After 30 weeks of treatment, Soliqua 100/33 reduced HbA1c by 1.1 percent, and fasting blood sugar levels by 5.7 mg/dL. During the same time period, Lantus reduced HbA1c by 0.6 percent, and fasting blood sugar levels by 7.0 mg/dL.

Use with metformin

The second study tested Soliqua 100/33 with metformin against Lantus with metformin in adults with type 2 diabetes. These people had been previously treated with metformin alone, or with metformin and another oral diabetes drug.

Over 30 weeks, Soliqua 100/33 with metformin was slightly more effective than Lantus with metformin. Soliqua 100/33 with metformin reduced HbA1c by 1.6 percent and fasting blood sugar levels by 59.1 mg/dL. Lantus and metformin, on the other hand, reduced HbA1c by 1.3 percent and fasting blood sugar levels reduced by 55.8 mg/dL.

Note: It’s important to keep in mind that how well either of these drugs would lower your HbA1c or blood sugar levels would depend on many factors, including:

  • your blood sugar levels when you start the drug
  • your diet and exercise regimens
  • the other diabetes medications that you take
  • how closely you follow your treatment regimen

Costs

Soliqua 100/33 and Lantus are both brand-name drugs. There are currently no generic forms available of either drug. Brand-name medications usually cost more than generics.

According to estimates from GoodRx.com, Lantus generally costs less than Soliqua 100/33. The actual price you would pay for either drug would depend on your dose, your insurance plan, your location, and the pharmacy you use.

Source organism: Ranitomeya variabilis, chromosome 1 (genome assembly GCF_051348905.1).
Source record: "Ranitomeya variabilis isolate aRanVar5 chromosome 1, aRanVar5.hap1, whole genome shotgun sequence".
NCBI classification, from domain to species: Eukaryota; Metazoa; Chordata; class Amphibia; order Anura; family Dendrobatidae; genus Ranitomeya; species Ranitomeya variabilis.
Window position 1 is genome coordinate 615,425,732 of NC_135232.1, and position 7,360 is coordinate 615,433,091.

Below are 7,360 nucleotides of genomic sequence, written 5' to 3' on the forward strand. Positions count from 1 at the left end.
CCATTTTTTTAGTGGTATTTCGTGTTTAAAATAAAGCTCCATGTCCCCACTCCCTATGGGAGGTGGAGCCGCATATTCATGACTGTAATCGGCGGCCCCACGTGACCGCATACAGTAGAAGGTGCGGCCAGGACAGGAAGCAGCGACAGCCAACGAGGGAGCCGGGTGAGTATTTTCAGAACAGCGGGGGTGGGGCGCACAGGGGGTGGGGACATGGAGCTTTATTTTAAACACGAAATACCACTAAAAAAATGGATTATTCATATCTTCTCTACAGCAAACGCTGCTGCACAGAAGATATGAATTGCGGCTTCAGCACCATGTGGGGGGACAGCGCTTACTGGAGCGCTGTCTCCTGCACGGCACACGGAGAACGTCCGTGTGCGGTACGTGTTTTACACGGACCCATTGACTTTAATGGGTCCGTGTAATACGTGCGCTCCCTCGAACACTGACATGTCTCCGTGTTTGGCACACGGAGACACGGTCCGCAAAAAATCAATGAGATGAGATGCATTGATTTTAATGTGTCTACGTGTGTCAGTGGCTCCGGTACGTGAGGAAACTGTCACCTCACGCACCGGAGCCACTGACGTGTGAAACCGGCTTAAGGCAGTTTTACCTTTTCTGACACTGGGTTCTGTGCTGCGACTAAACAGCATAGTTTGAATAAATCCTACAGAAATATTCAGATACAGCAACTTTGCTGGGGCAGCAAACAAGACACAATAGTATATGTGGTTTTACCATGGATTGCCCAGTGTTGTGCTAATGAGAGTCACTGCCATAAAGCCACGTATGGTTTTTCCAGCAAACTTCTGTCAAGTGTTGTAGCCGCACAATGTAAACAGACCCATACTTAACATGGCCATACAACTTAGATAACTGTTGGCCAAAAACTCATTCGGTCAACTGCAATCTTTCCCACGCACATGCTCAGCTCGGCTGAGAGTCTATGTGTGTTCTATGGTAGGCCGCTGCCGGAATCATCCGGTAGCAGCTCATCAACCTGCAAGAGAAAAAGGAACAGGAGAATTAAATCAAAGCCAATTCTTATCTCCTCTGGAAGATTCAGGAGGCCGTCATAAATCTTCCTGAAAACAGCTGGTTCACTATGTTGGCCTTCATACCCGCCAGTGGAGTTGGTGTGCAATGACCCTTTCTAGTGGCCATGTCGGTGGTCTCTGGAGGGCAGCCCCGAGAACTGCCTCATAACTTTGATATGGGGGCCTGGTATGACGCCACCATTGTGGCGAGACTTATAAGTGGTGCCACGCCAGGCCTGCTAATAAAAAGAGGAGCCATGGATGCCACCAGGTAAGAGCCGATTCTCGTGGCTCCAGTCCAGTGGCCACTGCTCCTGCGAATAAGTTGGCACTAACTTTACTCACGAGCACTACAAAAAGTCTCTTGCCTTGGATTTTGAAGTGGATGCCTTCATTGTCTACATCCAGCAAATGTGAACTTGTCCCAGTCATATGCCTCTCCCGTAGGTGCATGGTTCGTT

Soliqua 100/33 vs. Victoza

Soliqua 100/33 contains two drugs:

  • insulin glargine, which is a long-acting insulin
  • lixisenatide, which belongs to class of drugs called glucagon-like peptide 1 (GLP-1) receptor agonists

Victoza contains the drug liraglutide, which is also a GLP-1 receptor agonist. Because Soliqua 100/33 and Victoza share an active ingredient in the same drug class, they work in similar ways within the body.

Uses

Soliqua 100/33 is FDA-approved to improve blood sugar levels in adults with type 2 diabetes. It’s prescribed to be used with diet changes and exercise.

Victoza is also approved to improve blood sugar levels in adults with type 2 diabetes in combination with improved diet and exercise. In addition, it’s approved to reduce the risk of major heart problems such as heart attacks and stroke in people with type 2 diabetes and heart disease.